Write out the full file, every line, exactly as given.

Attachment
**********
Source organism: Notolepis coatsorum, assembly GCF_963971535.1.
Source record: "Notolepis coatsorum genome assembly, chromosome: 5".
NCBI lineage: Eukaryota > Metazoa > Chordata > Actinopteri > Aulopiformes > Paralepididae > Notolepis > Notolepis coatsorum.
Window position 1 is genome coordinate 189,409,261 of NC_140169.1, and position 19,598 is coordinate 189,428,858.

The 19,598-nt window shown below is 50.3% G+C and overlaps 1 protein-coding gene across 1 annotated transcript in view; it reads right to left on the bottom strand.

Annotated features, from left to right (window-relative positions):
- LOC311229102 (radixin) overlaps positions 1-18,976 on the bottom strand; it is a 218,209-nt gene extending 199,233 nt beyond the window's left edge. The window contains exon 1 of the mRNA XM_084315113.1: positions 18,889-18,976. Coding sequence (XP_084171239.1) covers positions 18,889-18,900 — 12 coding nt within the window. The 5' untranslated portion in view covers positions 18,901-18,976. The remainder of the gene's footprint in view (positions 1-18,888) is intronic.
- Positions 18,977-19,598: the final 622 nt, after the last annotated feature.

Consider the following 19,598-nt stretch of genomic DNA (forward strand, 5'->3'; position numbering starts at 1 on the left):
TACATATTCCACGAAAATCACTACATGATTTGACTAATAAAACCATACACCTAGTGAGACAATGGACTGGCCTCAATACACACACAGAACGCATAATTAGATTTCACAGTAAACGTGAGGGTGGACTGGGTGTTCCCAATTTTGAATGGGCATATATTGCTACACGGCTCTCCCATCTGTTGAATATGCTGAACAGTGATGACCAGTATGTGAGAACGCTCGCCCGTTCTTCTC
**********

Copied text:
Source organism: Notolepis coatsorum, assembly GCF_963971535.1.
Source record: "Notolepis coatsorum genome assembly, chromosome: 5".
NCBI lineage: Eukaryota > Metazoa > Chordata > Actinopteri > Aulopiformes > Paralepididae > Notolepis > Notolepis coatsorum.
Window position 1 is genome coordinate 189,409,261 of NC_140169.1, and position 19,598 is coordinate 189,428,858.

The 19,598-nt window shown below is 50.3% G+C and overlaps 1 protein-coding gene across 1 annotated transcript in view; it reads right to left on the bottom strand.

Annotated features, from left to right (window-relative positions):
- LOC311229102 (radixin) overlaps positions 1-18,976 on the bottom strand; it is a 218,209-nt gene extending 199,233 nt beyond the window's left edge. The window contains exon 1 of the mRNA XM_084315113.1: positions 18,889-18,976. Coding sequence (XP_084171239.1) covers positions 18,889-18,900 — 12 coding nt within the window. The 5' untranslated portion in view covers positions 18,901-18,976. The remainder of the gene's footprint in view (positions 1-18,888) is intronic.
- Positions 18,977-19,598: the final 622 nt, after the last annotated feature.

Consider the following 19,598-nt stretch of genomic DNA (forward strand, 5'->3'; position numbering starts at 1 on the left):
TACATATTCCACGAAAATCACTACATGATTTGACTAATAAAACCATACACCTAGTGAGACAATGGACTGGCCTCAATACACACACAGAACGCATAATTAGATTTCACAGTAAACGTGAGGGTGGACTGGGTGTTCCCAATTTTGAATGGGCATATATTGCTACACGGCTCTCCCATCTGTTGAATATGCTGAACAGTGATGACCAGTATGTGAGAACGCTCGCCCGTTCTTCTC